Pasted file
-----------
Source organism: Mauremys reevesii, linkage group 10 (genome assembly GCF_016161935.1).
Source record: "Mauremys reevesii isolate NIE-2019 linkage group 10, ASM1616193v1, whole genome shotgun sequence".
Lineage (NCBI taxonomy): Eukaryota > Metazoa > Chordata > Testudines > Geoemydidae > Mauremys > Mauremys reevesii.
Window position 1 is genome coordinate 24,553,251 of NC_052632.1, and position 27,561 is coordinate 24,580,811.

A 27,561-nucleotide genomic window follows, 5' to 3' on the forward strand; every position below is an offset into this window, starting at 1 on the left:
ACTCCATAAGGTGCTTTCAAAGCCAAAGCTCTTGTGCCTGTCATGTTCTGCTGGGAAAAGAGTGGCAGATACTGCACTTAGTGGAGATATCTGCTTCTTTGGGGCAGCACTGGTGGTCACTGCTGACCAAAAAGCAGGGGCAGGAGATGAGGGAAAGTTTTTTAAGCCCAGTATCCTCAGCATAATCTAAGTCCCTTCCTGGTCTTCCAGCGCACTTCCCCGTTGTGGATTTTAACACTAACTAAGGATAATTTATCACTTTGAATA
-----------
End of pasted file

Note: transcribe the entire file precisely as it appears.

Source organism: Mauremys reevesii, linkage group 10 (genome assembly GCF_016161935.1).
Source record: "Mauremys reevesii isolate NIE-2019 linkage group 10, ASM1616193v1, whole genome shotgun sequence".
Lineage (NCBI taxonomy): Eukaryota > Metazoa > Chordata > Testudines > Geoemydidae > Mauremys > Mauremys reevesii.
Window position 1 is genome coordinate 24,553,251 of NC_052632.1, and position 27,561 is coordinate 24,580,811.

A 27,561-nucleotide genomic window follows, 5' to 3' on the forward strand; every position below is an offset into this window, starting at 1 on the left:
ACTCCATAAGGTGCTTTCAAAGCCAAAGCTCTTGTGCCTGTCATGTTCTGCTGGGAAAAGAGTGGCAGATACTGCACTTAGTGGAGATATCTGCTTCTTTGGGGCAGCACTGGTGGTCACTGCTGACCAAAAAGCAGGGGCAGGAGATGAGGGAAAGTTTTTTAAGCCCAGTATCCTCAGCATAATCTAAGTCCCTTCCTGGTCTTCCAGCGCACTTCCCCGTTGTGGATTTTAACACTAACTAAGGATAATTTATCACTTTGAATA